# unlinking when relaxing the homeomorphism condition

Say that we have two knots $$K_1$$ and $$K_2$$ in $$S^3$$ linked together in $$S^3$$ and forming the Hopf link. Usually, we can prove that we cannot unlink them by using a link invariant that shows that the "two-component unlink" that consists of two separate circles in $$S^3$$ have a different value (with respect to the invariant) in comparison to its value on the Hopf link. This effectively shows that there is no homomorphism from $$S^3$$ to itself that separates the two links. I want to relax the condition of homomorphism a little bit and ask: is there a continuous function that separates the images of the two links? in other words, is there a continuous function $$f:S^3\to S^3$$ with $$deg(f)=\pm 1$$ such that $$f(K_1)$$ is contained in a closed disk $$D_1$$ and $$f(K_2)$$ is contained in another closed disk $$D_2$$ and $$D_1$$ and $$D_2$$ are disjoint? Any pointer is appreciated.

• If I’m understanding your question correctly, the Tietze extension theorem tells you that since your links are closed subsets, it is possible to separate them with a function to the interval. After that you may just embed the interval into $S^3$. – Connor Malin Sep 14 '20 at 14:53
• I suspect you forgot to assume that $deg(f)=\pm 1$. – Moishe Kohan Sep 14 '20 at 15:26
• Thank you for your answer. Actually, I don't want my function to "factor through" another continues function because in that case I know we can separate them even with a homeomorphism ( we send them to a higher space and the unlink them then send them back to $S^3$). In that case can we find such a map ? – Steve Sep 14 '20 at 15:27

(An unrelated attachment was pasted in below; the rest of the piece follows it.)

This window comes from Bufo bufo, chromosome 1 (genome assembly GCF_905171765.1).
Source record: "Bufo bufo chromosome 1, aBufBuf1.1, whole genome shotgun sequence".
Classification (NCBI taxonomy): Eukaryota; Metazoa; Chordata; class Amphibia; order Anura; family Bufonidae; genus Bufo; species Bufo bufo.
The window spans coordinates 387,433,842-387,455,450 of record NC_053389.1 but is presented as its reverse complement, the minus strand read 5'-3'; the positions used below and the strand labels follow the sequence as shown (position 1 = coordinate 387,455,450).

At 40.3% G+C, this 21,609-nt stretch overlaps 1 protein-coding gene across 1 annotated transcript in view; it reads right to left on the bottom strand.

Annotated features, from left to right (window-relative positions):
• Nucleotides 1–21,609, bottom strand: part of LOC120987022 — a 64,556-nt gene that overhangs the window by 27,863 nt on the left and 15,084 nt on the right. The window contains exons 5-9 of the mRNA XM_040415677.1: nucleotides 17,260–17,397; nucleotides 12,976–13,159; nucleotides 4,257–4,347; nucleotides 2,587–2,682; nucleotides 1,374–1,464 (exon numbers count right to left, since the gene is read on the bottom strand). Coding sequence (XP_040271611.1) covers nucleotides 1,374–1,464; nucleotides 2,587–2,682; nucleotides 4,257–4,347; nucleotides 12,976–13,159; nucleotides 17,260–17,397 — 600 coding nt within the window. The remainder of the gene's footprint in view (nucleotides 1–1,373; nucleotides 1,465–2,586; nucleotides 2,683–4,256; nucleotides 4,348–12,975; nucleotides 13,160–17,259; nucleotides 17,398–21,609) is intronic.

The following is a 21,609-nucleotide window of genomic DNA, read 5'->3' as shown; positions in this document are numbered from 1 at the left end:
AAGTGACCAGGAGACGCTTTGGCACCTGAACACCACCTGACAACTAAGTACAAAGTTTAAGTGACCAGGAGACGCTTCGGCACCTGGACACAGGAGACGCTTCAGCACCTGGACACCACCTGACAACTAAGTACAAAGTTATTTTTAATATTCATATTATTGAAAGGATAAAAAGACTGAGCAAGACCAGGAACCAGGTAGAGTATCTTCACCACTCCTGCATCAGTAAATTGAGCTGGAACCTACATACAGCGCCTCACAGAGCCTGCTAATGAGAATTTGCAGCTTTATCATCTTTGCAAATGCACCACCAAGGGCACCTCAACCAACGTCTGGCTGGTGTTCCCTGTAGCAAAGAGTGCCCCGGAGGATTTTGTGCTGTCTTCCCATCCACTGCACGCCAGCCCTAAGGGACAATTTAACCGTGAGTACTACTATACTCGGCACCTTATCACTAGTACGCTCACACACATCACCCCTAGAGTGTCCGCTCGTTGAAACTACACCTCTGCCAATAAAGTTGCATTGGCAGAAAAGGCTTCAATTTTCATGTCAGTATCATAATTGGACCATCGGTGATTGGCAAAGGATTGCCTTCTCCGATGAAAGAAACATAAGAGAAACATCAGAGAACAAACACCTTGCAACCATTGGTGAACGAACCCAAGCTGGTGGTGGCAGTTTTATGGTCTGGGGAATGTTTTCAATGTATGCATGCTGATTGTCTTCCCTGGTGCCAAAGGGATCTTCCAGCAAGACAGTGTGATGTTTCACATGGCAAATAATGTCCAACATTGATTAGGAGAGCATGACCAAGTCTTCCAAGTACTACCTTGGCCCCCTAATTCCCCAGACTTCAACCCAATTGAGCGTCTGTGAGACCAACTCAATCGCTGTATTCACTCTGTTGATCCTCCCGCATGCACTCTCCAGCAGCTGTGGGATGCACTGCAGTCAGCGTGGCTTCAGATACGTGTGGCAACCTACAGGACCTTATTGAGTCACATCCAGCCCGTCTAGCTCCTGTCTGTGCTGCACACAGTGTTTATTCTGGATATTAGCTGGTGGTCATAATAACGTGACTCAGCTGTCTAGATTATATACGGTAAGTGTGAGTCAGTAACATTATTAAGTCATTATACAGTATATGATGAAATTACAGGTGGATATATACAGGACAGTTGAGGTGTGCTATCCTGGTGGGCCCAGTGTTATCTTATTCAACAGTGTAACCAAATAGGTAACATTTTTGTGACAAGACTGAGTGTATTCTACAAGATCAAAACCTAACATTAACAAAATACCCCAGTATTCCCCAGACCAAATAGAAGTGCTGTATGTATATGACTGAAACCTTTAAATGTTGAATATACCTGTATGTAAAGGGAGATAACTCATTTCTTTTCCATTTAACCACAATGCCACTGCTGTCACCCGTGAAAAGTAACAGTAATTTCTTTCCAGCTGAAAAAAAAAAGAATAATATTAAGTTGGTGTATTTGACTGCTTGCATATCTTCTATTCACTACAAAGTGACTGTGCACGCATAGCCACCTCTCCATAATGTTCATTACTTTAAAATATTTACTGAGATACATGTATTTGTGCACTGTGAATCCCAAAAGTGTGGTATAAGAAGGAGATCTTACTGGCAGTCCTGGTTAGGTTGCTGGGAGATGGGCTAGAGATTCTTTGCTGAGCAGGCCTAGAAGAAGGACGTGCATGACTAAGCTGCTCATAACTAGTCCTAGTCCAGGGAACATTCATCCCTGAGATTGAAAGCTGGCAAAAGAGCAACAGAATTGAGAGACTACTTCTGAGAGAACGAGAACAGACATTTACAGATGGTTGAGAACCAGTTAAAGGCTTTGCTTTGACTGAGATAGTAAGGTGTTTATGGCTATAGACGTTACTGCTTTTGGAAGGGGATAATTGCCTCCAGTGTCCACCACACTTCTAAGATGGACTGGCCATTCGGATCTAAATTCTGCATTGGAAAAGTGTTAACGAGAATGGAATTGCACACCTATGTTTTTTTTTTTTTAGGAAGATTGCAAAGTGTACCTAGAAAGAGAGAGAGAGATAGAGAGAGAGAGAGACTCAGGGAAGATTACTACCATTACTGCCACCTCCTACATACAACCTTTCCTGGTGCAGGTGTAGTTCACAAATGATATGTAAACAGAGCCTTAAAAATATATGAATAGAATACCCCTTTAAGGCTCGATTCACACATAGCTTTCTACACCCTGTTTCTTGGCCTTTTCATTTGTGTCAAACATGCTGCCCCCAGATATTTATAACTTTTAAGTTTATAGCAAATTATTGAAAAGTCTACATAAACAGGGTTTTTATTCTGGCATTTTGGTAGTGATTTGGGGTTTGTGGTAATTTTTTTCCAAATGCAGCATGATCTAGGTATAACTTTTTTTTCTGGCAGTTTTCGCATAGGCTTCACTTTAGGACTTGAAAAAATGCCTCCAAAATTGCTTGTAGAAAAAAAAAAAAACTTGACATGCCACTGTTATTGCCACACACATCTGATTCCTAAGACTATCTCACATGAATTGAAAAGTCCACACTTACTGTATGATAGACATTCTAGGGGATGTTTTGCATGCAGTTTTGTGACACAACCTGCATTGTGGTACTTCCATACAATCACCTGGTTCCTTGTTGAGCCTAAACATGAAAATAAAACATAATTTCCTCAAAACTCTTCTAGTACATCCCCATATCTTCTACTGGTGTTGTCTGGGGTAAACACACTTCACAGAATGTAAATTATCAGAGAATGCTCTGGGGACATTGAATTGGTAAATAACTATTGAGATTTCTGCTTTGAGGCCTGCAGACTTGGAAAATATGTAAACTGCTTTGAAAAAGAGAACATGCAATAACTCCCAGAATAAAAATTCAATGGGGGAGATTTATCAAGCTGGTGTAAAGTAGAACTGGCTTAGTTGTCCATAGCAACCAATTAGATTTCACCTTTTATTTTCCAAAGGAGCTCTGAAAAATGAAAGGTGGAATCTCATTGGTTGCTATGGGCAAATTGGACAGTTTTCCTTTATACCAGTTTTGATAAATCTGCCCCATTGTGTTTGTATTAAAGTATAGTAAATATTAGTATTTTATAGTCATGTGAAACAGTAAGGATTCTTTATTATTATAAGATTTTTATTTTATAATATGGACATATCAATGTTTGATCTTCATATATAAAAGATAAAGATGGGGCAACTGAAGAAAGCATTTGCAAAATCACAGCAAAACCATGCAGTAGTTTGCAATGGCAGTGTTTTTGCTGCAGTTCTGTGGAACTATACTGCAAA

• Yes, I think this was added after I commented. – Connor Malin Sep 14 '20 at 17:02
• Hi Connor, yes I have edited the question a little bit as suggested. – Steve Sep 14 '20 at 17:05

It's possible to give such a map with degree $$1$$. The complement of a Hopf link $$H=H_1\cup H_2$$ is $$T^2\times I$$. So if we take $$S^3$$ and crush each component of the Hopf link to a point, we get a map to the suspension of the torus $$T^2$$, $$S^3 \to S^3/H_1/H_2 \cong ST^2$$. Moreover, if we had such a degree 1 map $$f:S^3\to S^3$$ with $$f(K_i) \subset D_i$$, we could get a map factoring through the suspension, since we can homotope the image $$f(K_i)$$ to a point in $$D_i$$, and then extend by homotopy extension to a map factoring through $$S^3/H_1/H_2$$.
Now we take a degree 1 map from $$T^2$$ to the sphere $$S^2$$, e.g. by crushing a wedge of circles in $$T^2$$ whose complement is a disk.
This degree one map suspends to a degree 1 map $$S^3 /H _1/H_2 \cong ST^2 \to S S^2$$. The composition of these maps has the desired property.
• just to clarify: when you say "crush the Hopf link", I think you mean individually crush each $S^1$ to a point, right? – Brian Shin Sep 15 '20 at 14:23